By the time my roommate, Sarah, invited a strange man from Australia to stay with us for a month, he no longer seemed like a stranger to her. They had met each other online through a British dating Website, exchanged numerous personal e-mail messages, and eventually communicated through intensive, all-night Skype sessions. Sarah felt like she knew Mr. Australia so well by then–had fallen in love with him so deeply, in fact–that she hardly blinked at inviting him to stay in our apartment for a month. And he didn’t think twice about springing for a $2000 plane ticket to fly halfway around the world to see her.
But as soon as they met in person, it became clear that love at first online encounter would translate into thorough disappointment at first sight.
The dating world isn’t the only place where people hook up online before they meet in the flesh. Employers increasingly screen job candidates on the Internet before bringing them in for an interview or hiring a new employee. Travelers arrange carpools through Craigslist with strangers they don’t meet until they’re alone together in the car. Parents use the Web to find nannies. Grown children go online to find caregivers for their parents. There is no limit to the virtual matches made among strangers, and new services facilitating such pairings pop up every day.
So what can you do to minimize your chances of making a mistake–of wasting $2000 on a plane ticket or flying in a job candidate who is all wrong for the position? Take advantage of the ever-growing number of ways to poke around online first, experts say.
Search Engines and Aggregators
Before hiring, dating, or otherwise engaging with a person met at a distance, it’s always wise to start with a basic Google or Bing search. But that’s not the end of such screening capabilities these days. A few new services aggregate data from various sources of public information into one place.
Spokeo advertises itself as “not your grandma’s phonebook,” and offers searches by name, e-mail address, or phone number. (You can also enter your e-mail password and have Spokeo crawl through all your contacts.) It collects information from more than 40 social networking Websites and other sources of public information, and aggregates everything in one location. The data includes demographic details about a person’s location and neighborhood, their Pandora playlists and Amazon wish lists, and their shared photos, videos, and blog posts; together, all of those details add up to a more vivid picture of the person in question.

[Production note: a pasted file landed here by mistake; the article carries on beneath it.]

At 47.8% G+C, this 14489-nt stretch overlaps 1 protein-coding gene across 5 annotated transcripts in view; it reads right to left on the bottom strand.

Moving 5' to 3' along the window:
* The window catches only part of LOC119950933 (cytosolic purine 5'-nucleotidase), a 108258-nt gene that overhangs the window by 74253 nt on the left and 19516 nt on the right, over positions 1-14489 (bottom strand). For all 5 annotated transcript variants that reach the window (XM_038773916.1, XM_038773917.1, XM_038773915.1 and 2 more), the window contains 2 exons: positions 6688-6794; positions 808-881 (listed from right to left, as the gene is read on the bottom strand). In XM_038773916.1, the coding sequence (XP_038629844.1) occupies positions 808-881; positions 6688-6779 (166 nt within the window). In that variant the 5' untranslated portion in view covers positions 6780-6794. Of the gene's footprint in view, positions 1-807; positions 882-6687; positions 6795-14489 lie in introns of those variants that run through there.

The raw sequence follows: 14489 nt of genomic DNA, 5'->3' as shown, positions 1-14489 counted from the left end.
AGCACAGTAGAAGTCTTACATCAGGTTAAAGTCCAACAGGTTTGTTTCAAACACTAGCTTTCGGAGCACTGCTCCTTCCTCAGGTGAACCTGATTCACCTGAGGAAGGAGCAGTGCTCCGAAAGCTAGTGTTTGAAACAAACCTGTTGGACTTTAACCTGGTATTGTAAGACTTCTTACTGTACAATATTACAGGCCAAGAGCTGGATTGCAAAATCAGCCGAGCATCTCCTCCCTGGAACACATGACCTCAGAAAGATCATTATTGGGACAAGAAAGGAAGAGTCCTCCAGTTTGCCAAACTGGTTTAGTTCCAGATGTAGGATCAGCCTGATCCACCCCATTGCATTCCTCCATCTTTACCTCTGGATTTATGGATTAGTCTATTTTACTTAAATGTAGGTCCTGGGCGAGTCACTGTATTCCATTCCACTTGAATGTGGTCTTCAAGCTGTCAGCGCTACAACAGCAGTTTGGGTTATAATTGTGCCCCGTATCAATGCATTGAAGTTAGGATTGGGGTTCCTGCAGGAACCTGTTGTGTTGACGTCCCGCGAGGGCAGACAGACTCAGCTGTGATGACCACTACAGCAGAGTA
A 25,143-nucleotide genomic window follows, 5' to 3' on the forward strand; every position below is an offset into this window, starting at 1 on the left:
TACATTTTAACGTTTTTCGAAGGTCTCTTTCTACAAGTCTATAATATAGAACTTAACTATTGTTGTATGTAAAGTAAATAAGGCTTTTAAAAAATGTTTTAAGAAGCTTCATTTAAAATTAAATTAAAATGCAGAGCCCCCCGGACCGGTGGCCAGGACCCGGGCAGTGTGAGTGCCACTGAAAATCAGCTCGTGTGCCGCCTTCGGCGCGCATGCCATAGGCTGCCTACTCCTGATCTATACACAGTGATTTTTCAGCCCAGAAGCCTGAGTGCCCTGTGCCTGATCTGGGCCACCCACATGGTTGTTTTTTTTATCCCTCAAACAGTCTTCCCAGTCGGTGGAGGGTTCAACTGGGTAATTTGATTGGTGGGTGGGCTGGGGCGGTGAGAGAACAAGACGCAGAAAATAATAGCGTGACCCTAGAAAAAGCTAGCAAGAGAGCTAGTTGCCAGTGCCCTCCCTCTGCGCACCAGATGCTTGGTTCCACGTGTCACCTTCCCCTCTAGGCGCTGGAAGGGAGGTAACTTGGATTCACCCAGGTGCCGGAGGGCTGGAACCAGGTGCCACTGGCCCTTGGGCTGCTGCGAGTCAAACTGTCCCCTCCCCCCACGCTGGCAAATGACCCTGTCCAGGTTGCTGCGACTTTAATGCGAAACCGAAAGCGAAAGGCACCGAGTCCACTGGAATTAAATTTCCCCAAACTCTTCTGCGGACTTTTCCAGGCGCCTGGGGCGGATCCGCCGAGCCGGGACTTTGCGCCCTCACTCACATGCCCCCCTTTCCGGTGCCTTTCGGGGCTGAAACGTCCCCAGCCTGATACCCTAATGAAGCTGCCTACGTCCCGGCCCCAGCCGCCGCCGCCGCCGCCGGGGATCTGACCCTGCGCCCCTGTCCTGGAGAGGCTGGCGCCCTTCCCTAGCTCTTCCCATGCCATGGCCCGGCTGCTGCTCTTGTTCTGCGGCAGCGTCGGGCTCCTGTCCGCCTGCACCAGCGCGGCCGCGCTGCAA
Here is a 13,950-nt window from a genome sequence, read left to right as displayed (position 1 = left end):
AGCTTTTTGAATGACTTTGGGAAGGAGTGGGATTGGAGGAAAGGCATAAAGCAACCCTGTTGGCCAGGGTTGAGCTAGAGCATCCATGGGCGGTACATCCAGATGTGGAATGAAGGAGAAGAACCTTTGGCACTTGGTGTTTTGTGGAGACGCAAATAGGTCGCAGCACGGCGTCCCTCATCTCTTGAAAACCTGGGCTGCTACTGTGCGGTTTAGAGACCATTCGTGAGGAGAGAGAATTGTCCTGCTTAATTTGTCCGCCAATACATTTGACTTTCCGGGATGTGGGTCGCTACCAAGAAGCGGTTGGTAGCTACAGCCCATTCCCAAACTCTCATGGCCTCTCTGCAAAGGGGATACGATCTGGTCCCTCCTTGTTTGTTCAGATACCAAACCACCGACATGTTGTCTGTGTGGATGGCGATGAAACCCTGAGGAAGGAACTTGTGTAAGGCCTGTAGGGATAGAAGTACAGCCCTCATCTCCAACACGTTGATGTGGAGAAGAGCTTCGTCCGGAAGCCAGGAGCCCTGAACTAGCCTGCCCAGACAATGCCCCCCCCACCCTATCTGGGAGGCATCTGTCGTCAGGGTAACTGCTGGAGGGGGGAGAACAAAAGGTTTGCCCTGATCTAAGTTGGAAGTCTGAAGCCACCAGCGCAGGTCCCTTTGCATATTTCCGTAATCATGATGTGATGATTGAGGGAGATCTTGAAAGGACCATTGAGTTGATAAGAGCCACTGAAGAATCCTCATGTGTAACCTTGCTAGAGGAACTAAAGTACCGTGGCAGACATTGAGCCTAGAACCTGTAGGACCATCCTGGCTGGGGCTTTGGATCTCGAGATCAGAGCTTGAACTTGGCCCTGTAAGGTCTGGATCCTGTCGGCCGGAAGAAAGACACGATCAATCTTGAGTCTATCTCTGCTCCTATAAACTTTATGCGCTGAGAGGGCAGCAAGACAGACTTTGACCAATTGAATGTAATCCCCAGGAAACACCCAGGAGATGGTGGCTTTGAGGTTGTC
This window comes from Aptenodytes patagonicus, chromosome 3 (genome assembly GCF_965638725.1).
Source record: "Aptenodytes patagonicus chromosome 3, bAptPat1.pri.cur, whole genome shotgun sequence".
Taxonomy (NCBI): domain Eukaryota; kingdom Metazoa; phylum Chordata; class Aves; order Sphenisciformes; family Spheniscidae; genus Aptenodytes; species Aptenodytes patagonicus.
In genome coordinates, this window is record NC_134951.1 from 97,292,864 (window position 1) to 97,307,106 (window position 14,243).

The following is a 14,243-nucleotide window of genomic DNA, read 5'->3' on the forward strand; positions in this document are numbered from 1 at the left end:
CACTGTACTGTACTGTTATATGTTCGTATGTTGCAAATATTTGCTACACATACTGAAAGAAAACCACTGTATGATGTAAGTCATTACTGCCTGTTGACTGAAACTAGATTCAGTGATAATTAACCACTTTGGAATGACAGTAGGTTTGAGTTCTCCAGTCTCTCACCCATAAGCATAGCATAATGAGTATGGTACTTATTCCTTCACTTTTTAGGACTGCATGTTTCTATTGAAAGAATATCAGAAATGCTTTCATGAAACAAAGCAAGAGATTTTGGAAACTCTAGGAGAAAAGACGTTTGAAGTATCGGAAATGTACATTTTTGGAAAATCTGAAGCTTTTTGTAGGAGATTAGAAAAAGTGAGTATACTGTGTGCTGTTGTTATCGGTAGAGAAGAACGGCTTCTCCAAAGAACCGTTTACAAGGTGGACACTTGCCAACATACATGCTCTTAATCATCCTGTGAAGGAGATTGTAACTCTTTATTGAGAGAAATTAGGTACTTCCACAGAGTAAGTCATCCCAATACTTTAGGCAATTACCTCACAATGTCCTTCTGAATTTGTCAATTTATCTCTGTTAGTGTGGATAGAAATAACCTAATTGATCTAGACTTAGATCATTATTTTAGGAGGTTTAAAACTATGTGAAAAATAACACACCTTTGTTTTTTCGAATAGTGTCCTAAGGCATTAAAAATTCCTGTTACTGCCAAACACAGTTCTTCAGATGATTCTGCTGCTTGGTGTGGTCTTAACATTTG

A similar service is Date Check, powered by Intelius, which is pushing its mobile aggregator service for iPhone and Android. This service includes criminal-background and sex-offender checks, under the heading “Sleaze Detector.”
Both Date Check and Spokeo offer free services for basic information, with the option of a paid upgrade for deeper searches.
Video and Voice Screening
Skype and other videoconferencing technology can help you avoid the high costs and scheduling conflicts involved in bringing in people from afar to see if they’re a good match–for employment, dating, or any other type of partnership.
“The traditional résumé tells recruiters very little about an individual candidate,” says Kurt Heikkinen, the president of Expressume, a company that works with corporations to use online video technology for the interview process.
Founded in 2007, Expressume lets candidates create a video profile that answers prepared questions tailored to clients’ needs. In a given period of time, a recruiter can go through many more of these short videos than they can live phone conversations, and they get a more accurate sense of the candidates, Heikkinen says. Once that step has helped to single out the best candidates, the service arranges a live video chat.
If a candidate doesn’t have a Webcam, Expressume sends one so that they can record their end of the interview.
“This service is very aligned with post-recession hiring,” Heikkinen says. “Recruiting staffs have been decimated, and they’re looking for ways to be more efficient and save cost. Travel is time-consuming and expensive.”